Henrik Håkansson (b. 1968 Sweden) devotes his work to studying the complex connections between humans and nature. He carefully constructs environmental experiments that ask participants to explore their impact on the environment that surrounds them, such as in the installation Frog For e.s.t. (eternal sonic trance) (1995). This piece consisted of a room filled with inflatable pools, humidifiers, insects, frogs, strobe lights, and a DJ mixing techno music on site. Projects like Frog For e.s.t. examine the intrusion of human artifice on the environment: what happens when we attempt to recreate delicate ecological systems? What are the effects of human-made sounds replacing the natural soundscape?
Questions such as these followed Håkansson to the Gardner when he first came in March 2003. He spent his mornings and evenings exploring the rich natural habitat in and around the Museum, and becoming familiar with native bird songs with the use of a parabolic dish. Håkansson wandered through the galleries photographing elements of the collection, as well as viewing several textiles that are currently in storage. He made several trips to Harvard University, where he met with specialists in the fields of Ornithology, Chiropterology, and Entomology. He also toured the Museum of Natural History in New York and its collection of rare bird specimens—and it was here where he was introduced to E.O. Wilson, an eminent scientist in the field of biology whose writings have been pivotal in Håkansson's development as an artist.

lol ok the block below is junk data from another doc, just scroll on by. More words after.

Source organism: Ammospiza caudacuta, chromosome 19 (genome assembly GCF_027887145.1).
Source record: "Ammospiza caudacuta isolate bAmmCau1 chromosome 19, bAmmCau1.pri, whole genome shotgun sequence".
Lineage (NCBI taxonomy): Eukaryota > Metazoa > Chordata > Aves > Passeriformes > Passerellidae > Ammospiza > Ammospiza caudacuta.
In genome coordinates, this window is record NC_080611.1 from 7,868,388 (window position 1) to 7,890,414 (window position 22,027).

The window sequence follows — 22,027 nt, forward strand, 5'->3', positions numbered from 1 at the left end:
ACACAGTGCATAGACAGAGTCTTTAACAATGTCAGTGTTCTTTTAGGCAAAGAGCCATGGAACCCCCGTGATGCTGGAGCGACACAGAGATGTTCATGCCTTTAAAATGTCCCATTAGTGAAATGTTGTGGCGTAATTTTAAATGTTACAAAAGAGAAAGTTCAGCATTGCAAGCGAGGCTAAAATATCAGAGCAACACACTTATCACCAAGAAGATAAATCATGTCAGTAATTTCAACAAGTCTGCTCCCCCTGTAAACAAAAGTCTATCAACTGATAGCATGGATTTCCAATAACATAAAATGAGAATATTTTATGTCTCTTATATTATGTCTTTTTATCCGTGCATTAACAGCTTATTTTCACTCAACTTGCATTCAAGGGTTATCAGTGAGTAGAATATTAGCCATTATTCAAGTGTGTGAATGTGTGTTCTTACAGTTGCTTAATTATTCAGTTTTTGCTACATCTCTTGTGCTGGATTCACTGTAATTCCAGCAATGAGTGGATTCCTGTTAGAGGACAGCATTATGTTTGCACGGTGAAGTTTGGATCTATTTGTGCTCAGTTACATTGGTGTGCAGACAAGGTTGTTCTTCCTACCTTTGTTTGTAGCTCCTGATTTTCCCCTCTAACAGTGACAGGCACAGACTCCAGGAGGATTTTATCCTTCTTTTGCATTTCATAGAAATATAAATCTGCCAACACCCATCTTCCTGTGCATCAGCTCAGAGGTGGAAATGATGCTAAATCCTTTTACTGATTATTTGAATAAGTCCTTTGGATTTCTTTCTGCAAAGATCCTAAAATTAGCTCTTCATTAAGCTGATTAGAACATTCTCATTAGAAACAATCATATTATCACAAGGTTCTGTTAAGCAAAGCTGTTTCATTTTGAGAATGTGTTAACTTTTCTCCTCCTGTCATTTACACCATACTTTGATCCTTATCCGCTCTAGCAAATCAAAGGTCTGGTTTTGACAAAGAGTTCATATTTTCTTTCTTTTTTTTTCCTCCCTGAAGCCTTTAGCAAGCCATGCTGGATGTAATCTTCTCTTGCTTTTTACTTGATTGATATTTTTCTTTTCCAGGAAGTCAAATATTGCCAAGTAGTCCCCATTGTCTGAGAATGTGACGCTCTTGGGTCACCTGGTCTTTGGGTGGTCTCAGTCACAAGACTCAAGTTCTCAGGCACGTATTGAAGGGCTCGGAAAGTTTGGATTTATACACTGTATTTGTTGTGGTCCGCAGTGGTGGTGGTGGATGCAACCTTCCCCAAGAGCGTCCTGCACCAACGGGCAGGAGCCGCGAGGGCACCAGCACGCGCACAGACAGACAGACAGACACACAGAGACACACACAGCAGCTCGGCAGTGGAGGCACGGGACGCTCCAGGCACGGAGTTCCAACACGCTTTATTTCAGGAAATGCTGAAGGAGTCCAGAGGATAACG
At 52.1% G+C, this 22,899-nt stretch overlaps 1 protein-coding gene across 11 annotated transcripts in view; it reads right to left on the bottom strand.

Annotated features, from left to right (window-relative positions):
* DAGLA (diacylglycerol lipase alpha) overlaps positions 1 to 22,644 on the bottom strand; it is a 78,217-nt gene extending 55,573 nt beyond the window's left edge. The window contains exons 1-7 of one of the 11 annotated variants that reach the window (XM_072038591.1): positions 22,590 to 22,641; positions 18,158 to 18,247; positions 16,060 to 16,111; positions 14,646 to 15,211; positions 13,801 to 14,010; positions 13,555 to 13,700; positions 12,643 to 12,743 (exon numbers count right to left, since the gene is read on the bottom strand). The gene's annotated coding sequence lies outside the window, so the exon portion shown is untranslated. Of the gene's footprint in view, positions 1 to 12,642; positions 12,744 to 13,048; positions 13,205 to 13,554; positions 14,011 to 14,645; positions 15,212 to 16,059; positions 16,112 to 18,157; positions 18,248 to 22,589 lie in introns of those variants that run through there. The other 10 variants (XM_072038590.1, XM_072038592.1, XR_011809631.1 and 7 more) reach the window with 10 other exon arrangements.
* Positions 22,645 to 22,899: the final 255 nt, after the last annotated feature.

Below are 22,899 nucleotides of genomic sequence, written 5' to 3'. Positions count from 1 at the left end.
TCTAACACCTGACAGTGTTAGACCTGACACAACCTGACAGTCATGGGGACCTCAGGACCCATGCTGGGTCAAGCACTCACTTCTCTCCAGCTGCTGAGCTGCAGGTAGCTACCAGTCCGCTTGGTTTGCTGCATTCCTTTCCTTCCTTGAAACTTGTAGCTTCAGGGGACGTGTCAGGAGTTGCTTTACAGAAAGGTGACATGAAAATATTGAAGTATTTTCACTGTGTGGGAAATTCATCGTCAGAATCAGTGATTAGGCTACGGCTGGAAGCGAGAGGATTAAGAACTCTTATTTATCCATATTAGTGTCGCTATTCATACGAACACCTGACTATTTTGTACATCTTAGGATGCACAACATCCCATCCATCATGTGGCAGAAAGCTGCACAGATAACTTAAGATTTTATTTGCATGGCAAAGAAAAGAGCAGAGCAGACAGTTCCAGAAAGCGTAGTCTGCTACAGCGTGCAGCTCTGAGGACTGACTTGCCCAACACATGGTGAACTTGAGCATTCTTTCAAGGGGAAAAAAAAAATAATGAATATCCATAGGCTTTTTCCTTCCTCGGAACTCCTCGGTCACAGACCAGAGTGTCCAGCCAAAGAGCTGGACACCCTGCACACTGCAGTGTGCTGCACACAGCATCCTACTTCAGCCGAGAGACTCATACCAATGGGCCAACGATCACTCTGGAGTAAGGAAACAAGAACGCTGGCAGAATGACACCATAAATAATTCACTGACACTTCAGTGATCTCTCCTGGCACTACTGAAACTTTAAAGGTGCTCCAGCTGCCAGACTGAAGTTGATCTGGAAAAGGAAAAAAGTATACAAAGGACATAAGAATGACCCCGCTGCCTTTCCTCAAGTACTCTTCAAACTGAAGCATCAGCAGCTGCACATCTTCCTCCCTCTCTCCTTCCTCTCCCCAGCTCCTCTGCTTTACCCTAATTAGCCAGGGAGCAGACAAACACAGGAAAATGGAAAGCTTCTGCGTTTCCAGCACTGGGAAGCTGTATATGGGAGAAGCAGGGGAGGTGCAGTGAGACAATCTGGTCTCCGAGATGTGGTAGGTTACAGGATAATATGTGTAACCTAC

In 2004, Håkansson returned for a week to continue his research in the collection and again to visit the Ornithology Department at Harvard. He fixated on a rare specimen of Spix’s Macaw, a species poached to extinction in its natural habitat of Brazil and now living only in captivity. The bird later became the centerpiece of his 2006 exhibition, Cyanopsitta spixii Case Study #001, which critiqued the culture and psychology of collecting. The exhibition posed as a cautionary admonition of the unexpected consequences of exploration, collecting, and poaching. Also in conjunction with this exhibition, 2001 AIR Dan Harvey came to speak about his voyages to the High Arctic with collaborator Heather Ackroyd and their work, which highlights the effects of climate change on this fragile and extraordinary place.
In 1993, Håkansson completed his education at Konstfack in Stockholm. He has since exhibited work across the world, including at the Venice Biennale (2003); Dunkers Kulturhus, Helsingborg, Sweden; Sao Paulo Biennale Brazil (2004); Le Palais de Tokyo, Paris; Art Basel Miami Beach (2006), Galleria Franco Noero, Torino Italy; Museo Rufino Tamayo de Arte Contemporáneo, Mexico; The Modern Institute; Kode Art Museum; Meyer Riegger, Berlin; and Fondazione Morra Greco. Håkansson lives between Berlin and Falkenberg, Sweden.